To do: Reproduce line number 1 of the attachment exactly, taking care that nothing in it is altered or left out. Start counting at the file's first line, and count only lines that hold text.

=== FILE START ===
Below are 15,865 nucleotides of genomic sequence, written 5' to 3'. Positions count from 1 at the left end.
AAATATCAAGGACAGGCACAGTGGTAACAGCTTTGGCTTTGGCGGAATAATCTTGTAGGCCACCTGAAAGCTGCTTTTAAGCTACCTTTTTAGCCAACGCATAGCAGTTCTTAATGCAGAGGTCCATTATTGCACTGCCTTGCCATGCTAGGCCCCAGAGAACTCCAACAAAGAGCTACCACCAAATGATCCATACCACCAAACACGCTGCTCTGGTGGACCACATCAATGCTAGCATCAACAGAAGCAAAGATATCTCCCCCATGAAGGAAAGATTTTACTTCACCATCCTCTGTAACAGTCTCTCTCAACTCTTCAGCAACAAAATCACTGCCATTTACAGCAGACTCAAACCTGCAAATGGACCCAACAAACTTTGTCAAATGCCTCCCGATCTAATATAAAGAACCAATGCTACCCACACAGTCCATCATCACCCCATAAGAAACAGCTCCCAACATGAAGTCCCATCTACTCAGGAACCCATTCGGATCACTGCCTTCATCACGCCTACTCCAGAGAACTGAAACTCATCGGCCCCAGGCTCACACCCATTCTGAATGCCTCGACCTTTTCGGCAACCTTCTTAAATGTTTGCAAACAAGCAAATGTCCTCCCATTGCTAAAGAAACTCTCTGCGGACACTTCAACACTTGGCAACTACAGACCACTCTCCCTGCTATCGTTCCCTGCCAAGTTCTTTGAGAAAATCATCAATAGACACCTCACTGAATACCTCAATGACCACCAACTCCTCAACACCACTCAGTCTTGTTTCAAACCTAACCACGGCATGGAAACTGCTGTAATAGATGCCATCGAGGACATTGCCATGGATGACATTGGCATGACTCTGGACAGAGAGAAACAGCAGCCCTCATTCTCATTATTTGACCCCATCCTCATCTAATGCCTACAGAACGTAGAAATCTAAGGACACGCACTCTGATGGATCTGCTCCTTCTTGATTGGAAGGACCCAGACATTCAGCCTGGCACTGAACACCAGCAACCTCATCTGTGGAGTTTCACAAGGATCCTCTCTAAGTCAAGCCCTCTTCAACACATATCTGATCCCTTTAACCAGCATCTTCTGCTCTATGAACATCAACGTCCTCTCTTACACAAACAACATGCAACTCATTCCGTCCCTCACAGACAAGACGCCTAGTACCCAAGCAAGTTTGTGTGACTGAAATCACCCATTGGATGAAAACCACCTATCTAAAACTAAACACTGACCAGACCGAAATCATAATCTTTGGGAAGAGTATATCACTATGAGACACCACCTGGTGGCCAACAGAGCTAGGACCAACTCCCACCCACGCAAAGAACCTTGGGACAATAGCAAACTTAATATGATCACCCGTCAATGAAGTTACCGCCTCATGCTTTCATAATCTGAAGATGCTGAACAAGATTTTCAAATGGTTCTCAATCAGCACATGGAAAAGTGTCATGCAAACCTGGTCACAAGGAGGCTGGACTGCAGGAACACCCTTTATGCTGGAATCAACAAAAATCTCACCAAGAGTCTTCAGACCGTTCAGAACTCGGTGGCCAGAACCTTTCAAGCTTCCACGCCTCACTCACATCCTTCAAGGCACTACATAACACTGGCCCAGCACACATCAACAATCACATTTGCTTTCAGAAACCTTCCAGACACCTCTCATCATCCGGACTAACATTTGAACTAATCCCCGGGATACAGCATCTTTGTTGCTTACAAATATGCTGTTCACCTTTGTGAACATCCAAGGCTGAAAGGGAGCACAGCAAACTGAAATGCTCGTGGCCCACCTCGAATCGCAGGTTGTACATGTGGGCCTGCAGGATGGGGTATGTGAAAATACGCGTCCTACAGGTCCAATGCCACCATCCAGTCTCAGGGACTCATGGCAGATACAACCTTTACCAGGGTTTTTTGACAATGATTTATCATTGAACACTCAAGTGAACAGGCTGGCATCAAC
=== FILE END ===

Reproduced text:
Below are 15,865 nucleotides of genomic sequence, written 5' to 3'. Positions count from 1 at the left end.